But, of course, to a certain extent it does. Society judges quite harshly, this was becoming increasingly clear. It creates for people an unspoken code of conduct, rules that they impose on themselves, and that, on occasion, they are reminded of by others. And because of the very collective nature of Egyptian society, so unlike the rugged individualism of the West, the law of the country becomes secondary to the law of society. So although a woman can, in theory, appeal to the court for the resolution of a family dispute, she will not because of the inevitable stigma that will follow. Such is the case with domestic abuse, which is considered a criminal offense and is punishable by up to three years in prison. It is also a valid reason for a woman to request a divorce. However, the victim will rarely come forward and inform anyone outside her family of the incident because what would people say? And realistically, the authorities to which she reports such a crime, i.e. the police, would in most cases be far from helpful, and might even accuse her of trying to frame her husband. This particular issue was heavily touched on by Um Waa’el.

A widowed mother of seven, Um Waa’el works as a servant in a middle-class family home. She lives in Cairo, but started working very young, meaning that she essentially had no formal education and remains to this day illiterate – along with 26% of the Egyptian populace. Um Waa’el has four daughters, all of whom are married, and three of them have been beaten by their husbands.

“One of them, I spoke to her husband and told him to stop hitting her. I told him its only animals that are hit, not human beings. He stopped, but he still shouts at her and insults her when he’s angry. But at least he stopped beating her.”
“With my other two daughters, there’s no hope really. I’ve spoken to their husbands, and so have my sons. The husbands reply saying that she’s their wife and they can do with her as they please. Many times I don’t even find out from my daughter but from her children. She doesn’t tell me because she doesn’t want to hurt me or upset me.”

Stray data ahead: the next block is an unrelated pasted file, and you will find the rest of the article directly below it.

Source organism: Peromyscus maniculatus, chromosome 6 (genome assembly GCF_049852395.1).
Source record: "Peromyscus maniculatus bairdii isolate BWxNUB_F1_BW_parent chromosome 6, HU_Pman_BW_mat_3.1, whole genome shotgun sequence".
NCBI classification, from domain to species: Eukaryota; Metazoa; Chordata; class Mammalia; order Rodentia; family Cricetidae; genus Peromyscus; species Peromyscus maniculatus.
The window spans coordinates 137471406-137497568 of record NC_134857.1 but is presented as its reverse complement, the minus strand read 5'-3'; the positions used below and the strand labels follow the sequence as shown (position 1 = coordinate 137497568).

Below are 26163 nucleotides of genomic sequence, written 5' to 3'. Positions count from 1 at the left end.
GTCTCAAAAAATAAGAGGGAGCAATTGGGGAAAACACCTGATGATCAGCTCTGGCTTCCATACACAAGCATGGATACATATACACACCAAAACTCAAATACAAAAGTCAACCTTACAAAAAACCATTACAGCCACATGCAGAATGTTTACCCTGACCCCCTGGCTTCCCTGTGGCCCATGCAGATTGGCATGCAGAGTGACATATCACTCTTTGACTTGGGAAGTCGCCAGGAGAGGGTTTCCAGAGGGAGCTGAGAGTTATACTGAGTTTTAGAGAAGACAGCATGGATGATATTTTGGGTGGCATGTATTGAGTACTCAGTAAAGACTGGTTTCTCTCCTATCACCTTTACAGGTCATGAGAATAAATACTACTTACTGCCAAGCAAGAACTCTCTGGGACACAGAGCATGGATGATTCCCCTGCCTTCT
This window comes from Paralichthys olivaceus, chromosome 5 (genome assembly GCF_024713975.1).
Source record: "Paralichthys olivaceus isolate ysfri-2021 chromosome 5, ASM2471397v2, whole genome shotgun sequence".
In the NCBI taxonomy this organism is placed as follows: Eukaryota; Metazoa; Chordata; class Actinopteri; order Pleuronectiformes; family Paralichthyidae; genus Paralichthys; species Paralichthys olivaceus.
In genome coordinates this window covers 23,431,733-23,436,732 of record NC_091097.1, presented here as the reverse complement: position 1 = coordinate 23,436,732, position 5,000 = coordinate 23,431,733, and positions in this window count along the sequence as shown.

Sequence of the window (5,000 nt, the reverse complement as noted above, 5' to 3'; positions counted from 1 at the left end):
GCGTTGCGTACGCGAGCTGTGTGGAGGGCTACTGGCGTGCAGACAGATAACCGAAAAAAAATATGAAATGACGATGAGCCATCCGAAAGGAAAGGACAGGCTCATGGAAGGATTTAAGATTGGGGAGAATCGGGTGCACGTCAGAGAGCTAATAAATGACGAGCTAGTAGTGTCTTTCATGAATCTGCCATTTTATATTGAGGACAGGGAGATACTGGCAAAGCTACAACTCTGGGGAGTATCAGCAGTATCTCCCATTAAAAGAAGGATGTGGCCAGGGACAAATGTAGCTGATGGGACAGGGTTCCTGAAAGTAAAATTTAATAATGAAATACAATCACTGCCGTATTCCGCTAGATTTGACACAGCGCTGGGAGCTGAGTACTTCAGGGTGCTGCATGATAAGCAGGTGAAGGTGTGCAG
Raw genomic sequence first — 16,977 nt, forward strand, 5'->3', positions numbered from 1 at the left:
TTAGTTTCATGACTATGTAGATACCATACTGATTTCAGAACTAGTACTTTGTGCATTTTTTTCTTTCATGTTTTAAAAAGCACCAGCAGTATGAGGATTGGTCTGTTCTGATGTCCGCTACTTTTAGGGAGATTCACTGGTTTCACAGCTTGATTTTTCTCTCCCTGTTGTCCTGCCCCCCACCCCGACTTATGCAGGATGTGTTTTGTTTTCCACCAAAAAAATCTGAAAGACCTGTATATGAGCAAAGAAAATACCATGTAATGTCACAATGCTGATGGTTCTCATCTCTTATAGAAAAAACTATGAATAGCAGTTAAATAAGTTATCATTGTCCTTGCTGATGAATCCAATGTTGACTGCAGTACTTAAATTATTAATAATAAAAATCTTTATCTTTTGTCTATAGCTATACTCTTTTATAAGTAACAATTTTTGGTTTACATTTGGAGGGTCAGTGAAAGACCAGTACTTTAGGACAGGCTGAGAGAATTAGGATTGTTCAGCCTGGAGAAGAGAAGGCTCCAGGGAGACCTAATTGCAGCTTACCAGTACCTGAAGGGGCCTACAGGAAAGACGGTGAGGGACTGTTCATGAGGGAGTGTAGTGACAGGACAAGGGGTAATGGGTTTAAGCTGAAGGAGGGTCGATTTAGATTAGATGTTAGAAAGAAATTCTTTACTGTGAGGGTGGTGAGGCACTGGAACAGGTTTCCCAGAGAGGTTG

“One of my daughters though is married to a teacher, a very good man. He’s never hit her or even insulted her. He shouts sometimes, just like any man does when he’s upset or angry or nervous, but no curses and no beating.”

The greatest cause of dispute between Um Waa’el’s eldest daughter, Hayam, and her husband, is the fact that she works. He has consistently expressed his disagreement, but she persists regardless, mainly for financial reasons. She uses her money to buy things for her house and children. She is not, however, forgiven for the slightest neglect of her household duties. Even just a slightly delayed meal can earn her a beating. For Hayam to appeal to the state for protection would be unthinkable. It simply would not cross her mind, and she is probably unaware that a domestic abuse law even exists. Moreover, somewhat conflictingly, section 60 of the Egyptian criminal code clearly states that a woman can obtain no punitive damages for being beaten so long as it was done with ‘good intentions’” – meaning that the beating was not too severe, and not directed at the face or any fatal areas. The law, then, can hardly be said to protect and empower women: we still have a long way to go.

The question then remains, what is being done on the ground to fight for women’s rights?

The struggle, it seems, has been renewed since the 2011 revolution. Several movements have sprung up in the face of the mass harassment that began as protests swelled in size and number –not that the issue of harassment is one new to Egypt. According to a 2008 report by the Egyptian Centre for Women’s Rights two thirds of women are harassed on a daily basis, although this is for the most part entails verbal harassment, as opposed to anything physical. It has however long been accepted as an unfortunate fact of life – that is, until the issue gained prominence in the extreme cases of January 2011 and onwards. Among the most memorable was that of Lara Logan, the CBS correspondent who was brutally gang raped in Tahrir Square in Febuary 2011. Her story gained much national and international coverage. There is much evidence to indicate that these group assaults were pre-planned and intend to scare women from participating in mass protests, although it is almost impossible to uncover who was behind them.

Fortunately, groups such as Anti-harassment, HarassMap and Tahrir bodyguard were quick to form, intervening physically in demonstrations, raising awareness in schools and universities, and teaching women how deal with various situations that may arise in which they find themselves vulnerable. What is perhaps most encouraging is that these groups consist mainly of young adults who wish to see a change in the culture of acceptance surrounding the general issue of sexual harassment.